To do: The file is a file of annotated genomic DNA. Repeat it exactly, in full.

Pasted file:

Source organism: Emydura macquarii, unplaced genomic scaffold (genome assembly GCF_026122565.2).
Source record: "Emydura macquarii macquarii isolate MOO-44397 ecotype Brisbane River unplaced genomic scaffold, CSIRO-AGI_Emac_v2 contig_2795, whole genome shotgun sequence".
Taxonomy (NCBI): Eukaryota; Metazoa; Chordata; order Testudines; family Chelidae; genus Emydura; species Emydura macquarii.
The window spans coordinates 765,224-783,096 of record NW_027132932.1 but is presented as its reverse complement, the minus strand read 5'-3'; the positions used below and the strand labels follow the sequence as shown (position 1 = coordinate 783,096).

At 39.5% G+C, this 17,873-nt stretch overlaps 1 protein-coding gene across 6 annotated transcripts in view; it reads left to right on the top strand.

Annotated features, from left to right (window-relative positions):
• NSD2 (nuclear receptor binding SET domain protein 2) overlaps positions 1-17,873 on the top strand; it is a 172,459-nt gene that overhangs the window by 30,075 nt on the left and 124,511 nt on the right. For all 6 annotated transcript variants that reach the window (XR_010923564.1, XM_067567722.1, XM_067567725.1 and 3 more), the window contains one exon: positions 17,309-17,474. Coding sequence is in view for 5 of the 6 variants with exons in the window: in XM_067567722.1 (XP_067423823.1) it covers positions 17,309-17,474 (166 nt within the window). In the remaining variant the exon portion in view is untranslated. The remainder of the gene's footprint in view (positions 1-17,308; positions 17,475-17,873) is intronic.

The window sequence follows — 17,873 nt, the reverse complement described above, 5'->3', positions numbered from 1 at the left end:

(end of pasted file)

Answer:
Source organism: Emydura macquarii, unplaced genomic scaffold (genome assembly GCF_026122565.2).
Source record: "Emydura macquarii macquarii isolate MOO-44397 ecotype Brisbane River unplaced genomic scaffold, CSIRO-AGI_Emac_v2 contig_2795, whole genome shotgun sequence".
Taxonomy (NCBI): Eukaryota; Metazoa; Chordata; order Testudines; family Chelidae; genus Emydura; species Emydura macquarii.
The window spans coordinates 765,224-783,096 of record NW_027132932.1 but is presented as its reverse complement, the minus strand read 5'-3'; the positions used below and the strand labels follow the sequence as shown (position 1 = coordinate 783,096).

At 39.5% G+C, this 17,873-nt stretch overlaps 1 protein-coding gene across 6 annotated transcripts in view; it reads left to right on the top strand.

Annotated features, from left to right (window-relative positions):
• NSD2 (nuclear receptor binding SET domain protein 2) overlaps positions 1-17,873 on the top strand; it is a 172,459-nt gene that overhangs the window by 30,075 nt on the left and 124,511 nt on the right. For all 6 annotated transcript variants that reach the window (XR_010923564.1, XM_067567722.1, XM_067567725.1 and 3 more), the window contains one exon: positions 17,309-17,474. Coding sequence is in view for 5 of the 6 variants with exons in the window: in XM_067567722.1 (XP_067423823.1) it covers positions 17,309-17,474 (166 nt within the window). In the remaining variant the exon portion in view is untranslated. The remainder of the gene's footprint in view (positions 1-17,308; positions 17,475-17,873) is intronic.

The window sequence follows — 17,873 nt, the reverse complement described above, 5'->3', positions numbered from 1 at the left end: